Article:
Original U.S. Civil War Austrian Percussion Conversion Muster 1849 Kammerbuchse Jäger Short Rifle

Item Description

Original item: Only One Available. The rifle is a Muster 1849 Austro-Hungarian Army (k.k. Army) Kammerbuchse (chamber rifle), original produced using the somewhat bizarre System Augustin "Tube Lock". This utilized a semi-enclosed flash pan and "tube" for a more reliable ignition system. It was however short lived, and in 1854 the Lorenz rifle was developed using the much less complex percussion lock system. After this large quantities of the Kammerbuchse rifles were converted to caplock in Liège, Belgium, prior to shipment to America (probably for Federal use) during the Civil War.

Prior to the manufacture of the Muster 1854 System Lorenz family of arms beginning in 1855, Kammerbuchsen were used to arm the first two ranks in Jäger battalions, the third rank in Grenz regiments, and some specialist troops such as engineers, pioneers, etc. Although Fredrick Fruwith made numbers of these rifles as a contractor for the k.k. Army, he was not the only contractor who did so. Although widely referred to in America as Garibaldi rifles - beginning in late 1861 - we have been unable to find any reliable written sourcing which documents their issue to Garibaldi's troops during the second Italian War of Independence in 1859 or the March of the Thousand in 1860.

The rifle measures of 48 1/2" in overall length, the .75 caliber rifled barrel measuring 33". The wood stock is quality walnut and the mounts of brass, except for the nose barrel ring, which is steel. The lock plate is unmarked, except for the Austrian Eagle proof on the lock plate tail. There is also the serial or assembly number 53 stamped into all of the brass hardware, as well as on the nose cap muzzle fitting. There are also some markings on the right side of the barrel, partly covered by the stock.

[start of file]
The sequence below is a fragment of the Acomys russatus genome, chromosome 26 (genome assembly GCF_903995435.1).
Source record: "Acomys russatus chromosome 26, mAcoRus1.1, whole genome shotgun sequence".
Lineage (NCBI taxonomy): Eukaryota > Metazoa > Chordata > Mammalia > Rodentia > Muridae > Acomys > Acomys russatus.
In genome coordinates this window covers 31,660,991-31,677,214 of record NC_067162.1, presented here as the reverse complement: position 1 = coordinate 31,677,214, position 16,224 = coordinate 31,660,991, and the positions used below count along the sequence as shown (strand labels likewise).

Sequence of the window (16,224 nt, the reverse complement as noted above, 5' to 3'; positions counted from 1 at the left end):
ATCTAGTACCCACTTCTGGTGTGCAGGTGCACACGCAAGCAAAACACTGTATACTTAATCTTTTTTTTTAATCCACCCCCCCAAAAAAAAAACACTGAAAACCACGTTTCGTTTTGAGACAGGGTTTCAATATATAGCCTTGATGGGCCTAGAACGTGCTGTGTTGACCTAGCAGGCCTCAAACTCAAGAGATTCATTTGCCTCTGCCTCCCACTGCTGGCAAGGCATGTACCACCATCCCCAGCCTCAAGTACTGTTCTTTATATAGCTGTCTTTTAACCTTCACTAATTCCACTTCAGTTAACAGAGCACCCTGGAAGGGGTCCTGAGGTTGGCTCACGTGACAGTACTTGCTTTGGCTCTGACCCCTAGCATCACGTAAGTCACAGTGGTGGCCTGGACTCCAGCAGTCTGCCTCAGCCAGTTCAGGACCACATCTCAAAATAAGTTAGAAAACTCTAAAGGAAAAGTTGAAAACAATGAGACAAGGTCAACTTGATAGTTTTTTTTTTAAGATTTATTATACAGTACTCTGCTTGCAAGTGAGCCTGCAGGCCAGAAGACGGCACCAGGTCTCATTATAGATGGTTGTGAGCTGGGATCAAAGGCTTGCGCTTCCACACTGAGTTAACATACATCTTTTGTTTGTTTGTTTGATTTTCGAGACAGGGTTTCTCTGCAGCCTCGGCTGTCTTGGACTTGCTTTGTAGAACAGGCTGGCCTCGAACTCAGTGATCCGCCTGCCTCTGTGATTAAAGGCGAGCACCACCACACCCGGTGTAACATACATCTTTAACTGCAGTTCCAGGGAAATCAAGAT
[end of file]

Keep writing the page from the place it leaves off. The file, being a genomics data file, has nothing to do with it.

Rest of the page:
There are still markings on the lock indicating that it did have a frizzen, which was adapted as part of the "tube lock" system originally used on this rifle. There are also still remnants of the "pan" part of the system, now ground flush to the rest of the lock plate. It still retains a cleaning rod, however it looks to be a replacement without the proper end fitting, and both the lower and upper sling swivels are missing.

The stock is in very good condition, with a lovely cheek piece on the left butt stock, and a gently worn finish. The metalwork shows a lovely gray patina overall, with just a bit of powder burn around the cap nipple. It does not look to have seen extensive use since it was converted to percussion. We checked the bore, and the 12 groove rifling is still clear, with a partly bright finish, showing some past oxidation. The rear sight is still present and has both the fixed and flip up portions intact and fully functional. The lock functions correctly, holding at half cock and firing at full, however the hammer screw has had the head break off, as shown in the photos.

A very nice example of an interesting percussion short rifle, possibly imported during the U.S. Civil War. Ready to display!

Specifications :-
Year of Manufacture: circa 1848 - converted later
Caliber:  about .75 inches
Ammunition Type: Cap and Ball
Barrel Length: 33 Inches

Overall Length: 48 1/2 Inches
Action type: Side action Percussion lock
Feed System: Single Shot

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